EN | DE | PT Contact How to study Login Register

Elbow and Forearm - want to learn more about it?

Our engaging videos, interactive quizzes, in-depth articles and HD atlas are here to get you top results faster.

Sign up for your free Kenhub account today and join over 1,128,267 successful anatomy students.

“I would honestly say that Kenhub cut my study time in half.” – Read more. Kim Bengochea Kim Bengochea, Regis University, Denver

Elbow and Forearm

Forearm - anterior viewExtending from the wrist to the elbow joint is the region of the upper extremity called the forearm (antebrachium). The forearm helps the shoulder and the arm in force application and the precise placement of the hand in space, with the help of the elbow and radioulnar joints.

This article is a guide to help you master the anatomy of the forearm and the elbow joint, using the beautiful content of Kenhub.

Forearm Anatomy

Bones

Diagram showing the bones and ligaments of the forearm

The forearm consists of two long bones; the radius and the ulna. The ulna is located medially and is both longer and larger than the radius, which runs parallel to it laterally. These two bones are held together by the intervening interosseous membrane.

These forearm bones articulate with each other in two locations. The head of the radius forms a joint with the radial notch of the ulna proximally (proximal radioulnar joint), while the head of the ulna forms a joint with the ulnar notch of the radius distally (distal radioulnar joint). Alongside the humeroradial joint, the two radio-ulnar joints allow the pronation and supination movements of the forearm.

Want to strengthen your knowledge on the bones of the forearm? Make sure to watch our comprehensive video tutorial and take our interactive quiz!
 

Muscles

Just like the upper arm, the forearm is divided into two compartments by deep fascia; the interosseous membrane, and the fibrous intermuscular septa. This creates an anterior compartment that contains the flexor muscles, and a posterior one that contains the extensor muscles.

Extensors of the Forearm

Residing in the posterior compartment of the forearm, the extensor muscles can be further divided into superficial and deep extensors.

Diagram of the forearm extensors

Superficial extensors consist of seven muscles; brachioradialis, extensor carpi radialis longus, extensor carpi radialis brevis, extensor digitorum, extensor digiti minimi, extensor carpi ulnaris, and the anconeus.

Deep extensors include five muscles; supinator, abductor pollicis longus, extensor pollicis brevis, extensor pollicis longus, and extensor indicis.
This sound like a lot, right? Don’t worry, we have you covered with our comprehensive video tutorials and articles. Also, don’t forget to take our muscles of the forearm quiz to test and reinforce your information.

Flexors of the Forearm

Diagram of the forearm flexors

As seen in this forearm muscles diagram, the flexor muscles reside in the anterior compartment of the forearm, and are separated into the three following layers:

  • Superficial layer: flexor carpi ulnaris, palmaris longus, flexor carpi radialis, and pronator teres.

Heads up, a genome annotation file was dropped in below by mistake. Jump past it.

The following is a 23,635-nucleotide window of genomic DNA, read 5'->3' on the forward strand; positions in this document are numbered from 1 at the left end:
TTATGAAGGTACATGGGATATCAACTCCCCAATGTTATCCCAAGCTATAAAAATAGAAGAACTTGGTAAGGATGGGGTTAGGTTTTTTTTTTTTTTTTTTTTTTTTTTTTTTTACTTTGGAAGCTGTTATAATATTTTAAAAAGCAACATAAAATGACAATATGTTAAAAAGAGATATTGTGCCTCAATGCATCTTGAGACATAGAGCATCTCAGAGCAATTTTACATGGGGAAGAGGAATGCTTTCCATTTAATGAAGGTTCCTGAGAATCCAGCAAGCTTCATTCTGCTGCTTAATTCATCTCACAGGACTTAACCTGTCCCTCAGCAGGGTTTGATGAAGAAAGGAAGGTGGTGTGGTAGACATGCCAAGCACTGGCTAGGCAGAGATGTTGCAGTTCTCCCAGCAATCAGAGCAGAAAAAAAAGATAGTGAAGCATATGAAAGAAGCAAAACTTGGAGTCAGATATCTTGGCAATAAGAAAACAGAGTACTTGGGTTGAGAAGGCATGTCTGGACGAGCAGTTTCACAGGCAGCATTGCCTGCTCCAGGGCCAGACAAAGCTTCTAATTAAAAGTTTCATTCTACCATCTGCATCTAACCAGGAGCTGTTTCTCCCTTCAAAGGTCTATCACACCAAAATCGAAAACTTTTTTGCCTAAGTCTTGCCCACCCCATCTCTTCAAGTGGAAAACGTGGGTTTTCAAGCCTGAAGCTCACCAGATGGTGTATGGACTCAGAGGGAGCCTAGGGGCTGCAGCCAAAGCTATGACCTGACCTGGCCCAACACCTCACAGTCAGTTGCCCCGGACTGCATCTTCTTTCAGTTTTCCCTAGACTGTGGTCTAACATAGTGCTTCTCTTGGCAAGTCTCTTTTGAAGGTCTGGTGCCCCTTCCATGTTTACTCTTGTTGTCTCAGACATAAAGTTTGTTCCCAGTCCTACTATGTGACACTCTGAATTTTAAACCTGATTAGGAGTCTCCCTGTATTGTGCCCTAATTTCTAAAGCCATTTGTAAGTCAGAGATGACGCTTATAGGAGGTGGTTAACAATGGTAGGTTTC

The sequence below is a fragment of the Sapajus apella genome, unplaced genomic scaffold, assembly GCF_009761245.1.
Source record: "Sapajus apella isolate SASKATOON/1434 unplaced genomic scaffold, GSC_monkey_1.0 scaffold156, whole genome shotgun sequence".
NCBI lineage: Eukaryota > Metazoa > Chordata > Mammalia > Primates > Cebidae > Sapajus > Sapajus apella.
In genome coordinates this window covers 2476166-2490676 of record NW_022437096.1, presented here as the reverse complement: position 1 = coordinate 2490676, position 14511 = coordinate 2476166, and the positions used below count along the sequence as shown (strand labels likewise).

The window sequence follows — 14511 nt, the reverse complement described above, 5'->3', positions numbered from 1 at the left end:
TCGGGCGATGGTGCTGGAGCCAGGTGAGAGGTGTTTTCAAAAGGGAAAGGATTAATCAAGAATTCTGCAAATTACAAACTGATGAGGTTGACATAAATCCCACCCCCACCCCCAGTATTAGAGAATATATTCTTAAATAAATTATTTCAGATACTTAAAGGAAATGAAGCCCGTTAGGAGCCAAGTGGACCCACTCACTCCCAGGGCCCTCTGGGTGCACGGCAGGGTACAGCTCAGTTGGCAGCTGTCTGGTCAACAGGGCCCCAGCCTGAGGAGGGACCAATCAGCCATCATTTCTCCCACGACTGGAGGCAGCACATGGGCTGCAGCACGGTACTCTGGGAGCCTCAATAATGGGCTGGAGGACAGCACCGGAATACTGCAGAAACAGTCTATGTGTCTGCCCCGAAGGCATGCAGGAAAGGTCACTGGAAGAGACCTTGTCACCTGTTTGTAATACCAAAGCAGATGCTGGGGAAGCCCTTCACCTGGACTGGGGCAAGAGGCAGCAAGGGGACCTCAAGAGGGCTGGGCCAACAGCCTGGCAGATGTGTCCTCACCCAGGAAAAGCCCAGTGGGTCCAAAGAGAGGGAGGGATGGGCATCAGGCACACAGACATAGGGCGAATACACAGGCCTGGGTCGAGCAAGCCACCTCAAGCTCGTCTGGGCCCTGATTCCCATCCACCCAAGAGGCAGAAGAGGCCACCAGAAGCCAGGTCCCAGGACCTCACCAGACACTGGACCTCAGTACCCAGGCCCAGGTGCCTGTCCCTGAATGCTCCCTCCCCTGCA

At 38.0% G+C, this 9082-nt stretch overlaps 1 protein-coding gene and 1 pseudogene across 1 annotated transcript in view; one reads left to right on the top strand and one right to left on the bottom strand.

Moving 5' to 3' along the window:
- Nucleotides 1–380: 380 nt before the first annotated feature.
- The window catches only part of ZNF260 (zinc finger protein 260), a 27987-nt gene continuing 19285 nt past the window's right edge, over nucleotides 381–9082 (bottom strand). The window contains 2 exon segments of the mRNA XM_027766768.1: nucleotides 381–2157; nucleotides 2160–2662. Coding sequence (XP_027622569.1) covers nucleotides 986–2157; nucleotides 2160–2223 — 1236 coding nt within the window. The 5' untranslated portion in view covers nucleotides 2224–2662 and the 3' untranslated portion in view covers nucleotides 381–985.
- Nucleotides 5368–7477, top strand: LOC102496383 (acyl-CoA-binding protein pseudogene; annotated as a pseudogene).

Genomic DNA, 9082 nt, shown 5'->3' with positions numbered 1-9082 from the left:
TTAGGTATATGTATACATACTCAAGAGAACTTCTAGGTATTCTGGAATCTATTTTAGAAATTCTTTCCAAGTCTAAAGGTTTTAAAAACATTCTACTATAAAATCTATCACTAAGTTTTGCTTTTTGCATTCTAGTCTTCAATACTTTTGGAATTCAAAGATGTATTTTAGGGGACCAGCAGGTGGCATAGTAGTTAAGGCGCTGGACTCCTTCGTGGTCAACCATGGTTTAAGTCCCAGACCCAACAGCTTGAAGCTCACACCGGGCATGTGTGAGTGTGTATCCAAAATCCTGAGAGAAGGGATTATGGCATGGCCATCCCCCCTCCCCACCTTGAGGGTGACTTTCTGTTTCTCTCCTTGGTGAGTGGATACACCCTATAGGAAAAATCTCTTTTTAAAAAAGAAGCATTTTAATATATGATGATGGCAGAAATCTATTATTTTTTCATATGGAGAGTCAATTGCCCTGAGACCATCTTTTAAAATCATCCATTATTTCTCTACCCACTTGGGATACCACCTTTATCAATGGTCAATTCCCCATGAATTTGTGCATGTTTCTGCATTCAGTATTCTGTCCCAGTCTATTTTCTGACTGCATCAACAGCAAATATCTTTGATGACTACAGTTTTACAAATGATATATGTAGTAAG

• Intermediate layer: flexor digitorum superficialis, flexor digitorum profundus, and flexor pollicis longus.
  • Deep layer: pronator quadratus.

Nothing makes the anatomy of the forearm flexors fun and easy-to-learn like our video tutorials, quizzes, and articles. Don’t miss checking them out!

Elbow Anatomy

Review of the elbow joint

The elbow joint is a synovial joint that connects the upper arm and the forearm, providing 150 ْ of extension-flexion movement. It consists of three joints; the humeroulnar joint, the humeroradial joint, and the proximal radioulnar joint, all within one articular capsule!

The elbow joint is supported by three ligaments: 

  • The annular ligament
  • The radial collateral ligament
  • The ulnar collateral ligament
Key Facts about Elbow Joint
Type Hinge joint
Bones Humerus, radius, ulna
Ligaments Ulnar collateral, radial collateral, annular, quadrate ligaments
Blood supply Proximal to elbow joint - ulnar collateral, radial collateral, middle collateral arteries
Distal to elbow joint - radial recurrent, ulnar recurrent arteries
Movements Flexion - biceps brachii, brachialis, brachioradialis muscles
Extension - triceps brachii muscle
Clinical Fractures, epicondylitis, arthritis, venipunctures

Watching our video and taking our quizzes on the elbow joint will guarantee you an all-inclusive understanding of this topic.

Learn more about the bones, joints, muscles, nerves and vessels of the forearm with this specially designed quiz that covers it all!

Video tutorials

Quizzes

Elbow and Forearm - want to learn more about it?

Our engaging videos, interactive quizzes, in-depth articles and HD atlas are here to get you top results faster.

Sign up for your free Kenhub account today and join over 1,128,267 successful anatomy students.

“I would honestly say that Kenhub cut my study time in half.” – Read more. Kim Bengochea Kim Bengochea, Regis University, Denver

Show references

Article, review and layout:

  • Sami Dai
  • Nicola McLaren
  • Jana Vasković

Illustrations:

  • Forearm - anterior view - Yousun Koh
  • Forearm bones & ligaments - review - Mohammed Albakkar
  • Forearm extensor muscles - review - Johannes Reiss
  • Forearm flexor muscles - review - Johannes Reiss
  • Elbow joint - review - Mohammed Albakkar
© Unless stated otherwise, all content, including illustrations are exclusive property of Kenhub GmbH, and are protected by German and international copyright laws. All rights reserved.

Related diagrams and images

Continue your learning

Read more articles

Show 11 more articles

Watch videos

Take a quiz

Browse atlas

Well done!

Register now and grab your free ultimate anatomy study guide!